Ah well, the usual bureaucracy involved in renewing residence permits, transferring foreign expert certificates, and generally doing anything more complicated than breathing, is causing its usual round of headaches. I wouldn’t have noticed had the office fax machine hadn’t thrown a paddy (where in hell did that phrase come from?! I’d be surprised if it has any anti-Irish connotations considering how often my of-Irish-descent mother used it when I was a child, and yet I wouldn’t be surprised, because it was my of-Irish-descent mother who used it most). No big deal, though, after a bit of struggle, we convinced the fax machine to cooperate.

About the only thing I like about this part of town is that, despite the unusually large transient population, there is a real community here. I can hear it in the warmer months when the windows are open and various community activities are happening outside. Things as simple as brothers and sisters (yes, they exist in “one child” China) squabbling, husbands and wives arguing, or various song and dance sessions or gatherings of people just hanging out. It’s the kind of noise I want to hear in the background, the kind of noise that makes a place seem liveable, perhaps even home-like.

I remember the three months we lived in Songyu Xili, not far from BeiGongDa, when we had a primary school outside the back window. Every Monday morning at 8 am, if I wasn’t up already (which was most likely, seeing as that was one of the periods I had no steady employment) I’d be woken up by the National Anthem being blasted out the PA system of the primary school as they started their school assembly. When that noise died down, it was replaced with the clackclackclack of the Eternal Majiang Games played constantly by the laotaitai and a few laotou oustide our side window (our apartment was at the end of the block, giving us windows on three sides). Sure, we were only there for the summer, and the advent of cooler weather would’ve changed the community sounds, and I was really glad for the space and air and light that Tongzhou offered when we moved out there, but still, I have really fond memories of living down there, even if it was only for three months. It felt so much like the kind of place you could settle in to.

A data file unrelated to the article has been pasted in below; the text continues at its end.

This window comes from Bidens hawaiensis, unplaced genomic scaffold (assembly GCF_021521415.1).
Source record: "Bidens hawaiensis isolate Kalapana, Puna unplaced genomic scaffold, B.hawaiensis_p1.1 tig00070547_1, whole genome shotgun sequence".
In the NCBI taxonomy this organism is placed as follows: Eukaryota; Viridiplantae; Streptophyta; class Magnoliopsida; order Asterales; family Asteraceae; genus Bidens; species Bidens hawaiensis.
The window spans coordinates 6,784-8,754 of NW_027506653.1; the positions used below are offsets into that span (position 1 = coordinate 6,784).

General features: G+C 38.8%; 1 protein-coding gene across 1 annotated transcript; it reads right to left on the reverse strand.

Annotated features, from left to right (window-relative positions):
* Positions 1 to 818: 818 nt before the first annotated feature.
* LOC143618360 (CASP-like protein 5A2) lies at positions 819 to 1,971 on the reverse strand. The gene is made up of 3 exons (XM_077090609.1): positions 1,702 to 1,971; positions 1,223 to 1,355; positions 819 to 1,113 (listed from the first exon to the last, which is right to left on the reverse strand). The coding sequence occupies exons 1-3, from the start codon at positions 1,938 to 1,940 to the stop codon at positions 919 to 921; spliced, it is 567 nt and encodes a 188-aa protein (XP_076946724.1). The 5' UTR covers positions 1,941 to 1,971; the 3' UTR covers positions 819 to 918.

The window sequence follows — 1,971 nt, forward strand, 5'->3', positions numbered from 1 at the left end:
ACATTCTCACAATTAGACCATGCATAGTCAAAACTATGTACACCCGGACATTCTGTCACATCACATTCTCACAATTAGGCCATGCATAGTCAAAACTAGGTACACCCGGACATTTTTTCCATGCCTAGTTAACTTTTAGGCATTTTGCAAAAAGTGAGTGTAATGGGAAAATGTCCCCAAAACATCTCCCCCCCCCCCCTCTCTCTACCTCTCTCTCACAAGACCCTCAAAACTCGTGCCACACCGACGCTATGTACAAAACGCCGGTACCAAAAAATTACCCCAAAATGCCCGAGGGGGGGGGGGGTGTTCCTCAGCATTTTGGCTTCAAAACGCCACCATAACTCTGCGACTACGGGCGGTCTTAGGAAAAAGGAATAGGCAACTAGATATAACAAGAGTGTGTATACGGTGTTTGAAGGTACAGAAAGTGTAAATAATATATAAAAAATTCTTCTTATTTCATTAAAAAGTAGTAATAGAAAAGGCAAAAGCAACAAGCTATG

I mean, it only took me a day or two to find my beer-, water-, and other staples- suppliers, although I should admit that we were both already reasonably familiar with the area, considering that when we met, I was living at Shuanglong Xiaoqu, just around the corner, and we had many reasons to be passing through that area (the local branch of Jinbaiwan/金百万 being one of the bigger reasons- and damn! that was just 20 metres from our apartment there! What the hell were we thinking when we left?!), but still, it was a really easy place to settle in to.

Can you tell? I’m really, really looking forward to moving back down to that part of Beijing. Even if we’ll be closer to BeiGongDa, we’ll still be very much in the Songyu Li realm of existence, a half hour walk from Panjiayuan (a pleasant half hour walk, I should emphasize), and generally in an area both of us know and love.

Anyway, the point I was going to make was that it’s that feeling of actually living in a real community, even if, by virtue of your skin colour, native language or nationality you’ll never be accepted as a real member of the community, that can really make or break your China experience. Far too many of us foreigners in China find ourselves segregated into either foreign teachers’ accomodation (which is usually completely separate from anybody else’s accomodation; if not, then closer to students’ dorms than regular folks’ community) or those “expat-friendly” ridiculously expensive places common around Beijing’s CBD. Judging from my experience, living in an ordinary, average Beijing residential area both makes you feel much more at home and brings the experience so much closer to home than anything else. And I suspect the same would hold true for the rest of the country.

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